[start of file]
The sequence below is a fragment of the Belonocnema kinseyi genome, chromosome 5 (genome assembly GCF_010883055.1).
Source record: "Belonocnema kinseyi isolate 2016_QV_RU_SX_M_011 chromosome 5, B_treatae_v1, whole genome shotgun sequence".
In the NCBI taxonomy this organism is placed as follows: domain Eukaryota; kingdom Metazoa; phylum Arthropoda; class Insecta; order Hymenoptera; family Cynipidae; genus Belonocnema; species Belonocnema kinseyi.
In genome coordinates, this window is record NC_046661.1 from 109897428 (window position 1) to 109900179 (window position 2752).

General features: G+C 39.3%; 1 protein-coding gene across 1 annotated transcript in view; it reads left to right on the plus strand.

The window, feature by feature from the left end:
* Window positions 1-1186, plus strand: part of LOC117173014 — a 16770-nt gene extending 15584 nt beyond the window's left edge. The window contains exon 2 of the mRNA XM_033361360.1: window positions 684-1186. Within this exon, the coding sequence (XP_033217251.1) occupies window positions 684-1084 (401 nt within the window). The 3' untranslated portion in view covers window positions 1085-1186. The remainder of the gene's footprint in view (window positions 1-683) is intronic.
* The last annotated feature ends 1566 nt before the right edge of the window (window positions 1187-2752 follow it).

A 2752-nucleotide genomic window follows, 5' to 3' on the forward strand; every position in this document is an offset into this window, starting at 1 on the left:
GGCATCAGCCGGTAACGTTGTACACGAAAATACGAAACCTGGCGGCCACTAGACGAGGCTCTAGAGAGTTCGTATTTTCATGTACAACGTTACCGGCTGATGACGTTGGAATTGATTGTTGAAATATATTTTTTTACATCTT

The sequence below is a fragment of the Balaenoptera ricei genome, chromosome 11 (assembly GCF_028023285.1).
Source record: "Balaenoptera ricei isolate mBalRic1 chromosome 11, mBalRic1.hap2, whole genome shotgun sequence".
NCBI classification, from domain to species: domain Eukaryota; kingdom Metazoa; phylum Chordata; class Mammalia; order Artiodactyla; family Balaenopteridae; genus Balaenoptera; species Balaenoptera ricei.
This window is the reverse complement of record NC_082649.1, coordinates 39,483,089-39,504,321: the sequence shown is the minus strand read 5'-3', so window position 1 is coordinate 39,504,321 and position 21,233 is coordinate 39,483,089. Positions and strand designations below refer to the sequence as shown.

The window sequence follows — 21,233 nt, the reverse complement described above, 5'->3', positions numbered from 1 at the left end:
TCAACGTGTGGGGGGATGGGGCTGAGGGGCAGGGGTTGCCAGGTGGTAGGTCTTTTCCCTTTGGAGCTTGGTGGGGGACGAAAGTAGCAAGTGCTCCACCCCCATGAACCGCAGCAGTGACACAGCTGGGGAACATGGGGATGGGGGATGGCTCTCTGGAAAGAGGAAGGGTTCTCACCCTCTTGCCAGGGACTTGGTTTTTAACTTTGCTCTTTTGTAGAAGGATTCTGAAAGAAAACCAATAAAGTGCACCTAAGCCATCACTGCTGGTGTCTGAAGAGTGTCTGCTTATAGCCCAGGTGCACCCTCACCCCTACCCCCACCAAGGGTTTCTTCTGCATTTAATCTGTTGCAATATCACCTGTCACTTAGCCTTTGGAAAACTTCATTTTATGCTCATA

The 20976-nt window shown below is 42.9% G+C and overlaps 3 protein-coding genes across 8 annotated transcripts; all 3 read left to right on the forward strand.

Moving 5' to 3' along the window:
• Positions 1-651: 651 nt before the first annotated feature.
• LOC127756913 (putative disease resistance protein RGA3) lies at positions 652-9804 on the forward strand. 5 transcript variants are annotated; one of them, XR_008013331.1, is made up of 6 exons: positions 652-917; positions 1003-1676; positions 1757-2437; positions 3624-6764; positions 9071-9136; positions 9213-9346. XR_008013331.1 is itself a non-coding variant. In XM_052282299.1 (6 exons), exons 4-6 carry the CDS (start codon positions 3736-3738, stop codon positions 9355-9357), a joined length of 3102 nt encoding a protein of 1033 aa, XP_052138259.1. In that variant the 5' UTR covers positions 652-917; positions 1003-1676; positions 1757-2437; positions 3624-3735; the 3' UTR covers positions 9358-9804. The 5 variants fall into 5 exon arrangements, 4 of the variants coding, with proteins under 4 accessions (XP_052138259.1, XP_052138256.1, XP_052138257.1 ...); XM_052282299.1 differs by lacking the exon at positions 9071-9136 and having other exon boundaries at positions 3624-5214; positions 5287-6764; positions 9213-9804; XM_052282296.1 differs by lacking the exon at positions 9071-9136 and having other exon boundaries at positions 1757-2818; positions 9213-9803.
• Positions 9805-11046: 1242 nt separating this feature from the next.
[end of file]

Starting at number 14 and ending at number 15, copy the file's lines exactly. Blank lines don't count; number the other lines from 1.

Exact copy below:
This window is the reverse complement of record NC_082649.1, coordinates 39,483,089-39,504,321: the sequence shown is the minus strand read 5'-3', so window position 1 is coordinate 39,504,321 and position 21,233 is coordinate 39,483,089. Positions and strand designations below refer to the sequence as shown.

The window sequence follows — 21,233 nt, the reverse complement described above, 5'->3', positions numbered from 1 at the left end: